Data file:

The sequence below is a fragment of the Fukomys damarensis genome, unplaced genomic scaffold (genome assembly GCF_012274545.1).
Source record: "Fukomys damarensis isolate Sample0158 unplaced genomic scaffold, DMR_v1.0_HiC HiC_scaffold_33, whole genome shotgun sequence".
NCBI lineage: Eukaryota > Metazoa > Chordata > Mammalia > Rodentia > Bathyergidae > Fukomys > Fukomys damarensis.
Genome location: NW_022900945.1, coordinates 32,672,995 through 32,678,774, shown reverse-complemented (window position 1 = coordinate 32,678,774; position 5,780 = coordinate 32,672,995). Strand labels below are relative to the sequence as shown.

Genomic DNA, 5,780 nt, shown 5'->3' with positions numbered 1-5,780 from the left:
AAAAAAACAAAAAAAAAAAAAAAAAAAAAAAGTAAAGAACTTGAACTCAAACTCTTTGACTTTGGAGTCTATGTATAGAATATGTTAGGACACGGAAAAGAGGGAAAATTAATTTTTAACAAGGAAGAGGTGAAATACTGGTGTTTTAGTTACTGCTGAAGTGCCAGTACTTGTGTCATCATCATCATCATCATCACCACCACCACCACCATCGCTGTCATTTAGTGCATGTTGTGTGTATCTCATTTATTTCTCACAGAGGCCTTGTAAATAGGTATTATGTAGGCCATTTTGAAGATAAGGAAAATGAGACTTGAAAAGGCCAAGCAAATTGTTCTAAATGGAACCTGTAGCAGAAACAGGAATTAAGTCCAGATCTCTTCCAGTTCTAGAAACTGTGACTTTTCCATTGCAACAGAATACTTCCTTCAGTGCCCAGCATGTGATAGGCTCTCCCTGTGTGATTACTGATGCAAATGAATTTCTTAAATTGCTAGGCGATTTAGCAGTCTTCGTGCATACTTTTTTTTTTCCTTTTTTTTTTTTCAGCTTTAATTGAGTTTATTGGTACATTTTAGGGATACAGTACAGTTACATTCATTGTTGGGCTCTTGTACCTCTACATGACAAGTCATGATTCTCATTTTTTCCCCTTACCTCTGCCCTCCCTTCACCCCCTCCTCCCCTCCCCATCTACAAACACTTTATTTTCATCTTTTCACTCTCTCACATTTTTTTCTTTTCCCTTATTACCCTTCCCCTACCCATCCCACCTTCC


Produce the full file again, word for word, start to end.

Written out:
The sequence below is a fragment of the Fukomys damarensis genome, unplaced genomic scaffold (genome assembly GCF_012274545.1).
Source record: "Fukomys damarensis isolate Sample0158 unplaced genomic scaffold, DMR_v1.0_HiC HiC_scaffold_33, whole genome shotgun sequence".
NCBI lineage: Eukaryota > Metazoa > Chordata > Mammalia > Rodentia > Bathyergidae > Fukomys > Fukomys damarensis.
Genome location: NW_022900945.1, coordinates 32,672,995 through 32,678,774, shown reverse-complemented (window position 1 = coordinate 32,678,774; position 5,780 = coordinate 32,672,995). Strand labels below are relative to the sequence as shown.

Genomic DNA, 5,780 nt, shown 5'->3' with positions numbered 1-5,780 from the left:
AAAAAAACAAAAAAAAAAAAAAAAAAAAAAAGTAAAGAACTTGAACTCAAACTCTTTGACTTTGGAGTCTATGTATAGAATATGTTAGGACACGGAAAAGAGGGAAAATTAATTTTTAACAAGGAAGAGGTGAAATACTGGTGTTTTAGTTACTGCTGAAGTGCCAGTACTTGTGTCATCATCATCATCATCATCACCACCACCACCACCATCGCTGTCATTTAGTGCATGTTGTGTGTATCTCATTTATTTCTCACAGAGGCCTTGTAAATAGGTATTATGTAGGCCATTTTGAAGATAAGGAAAATGAGACTTGAAAAGGCCAAGCAAATTGTTCTAAATGGAACCTGTAGCAGAAACAGGAATTAAGTCCAGATCTCTTCCAGTTCTAGAAACTGTGACTTTTCCATTGCAACAGAATACTTCCTTCAGTGCCCAGCATGTGATAGGCTCTCCCTGTGTGATTACTGATGCAAATGAATTTCTTAAATTGCTAGGCGATTTAGCAGTCTTCGTGCATACTTTTTTTTTTCCTTTTTTTTTTTTCAGCTTTAATTGAGTTTATTGGTACATTTTAGGGATACAGTACAGTTACATTCATTGTTGGGCTCTTGTACCTCTACATGACAAGTCATGATTCTCATTTTTTCCCCTTACCTCTGCCCTCCCTTCACCCCCTCCTCCCCTCCCCATCTACAAACACTTTATTTTCATCTTTTCACTCTCTCACATTTTTTTCTTTTCCCTTATTACCCTTCCCCTACCCATCCCACCTTCC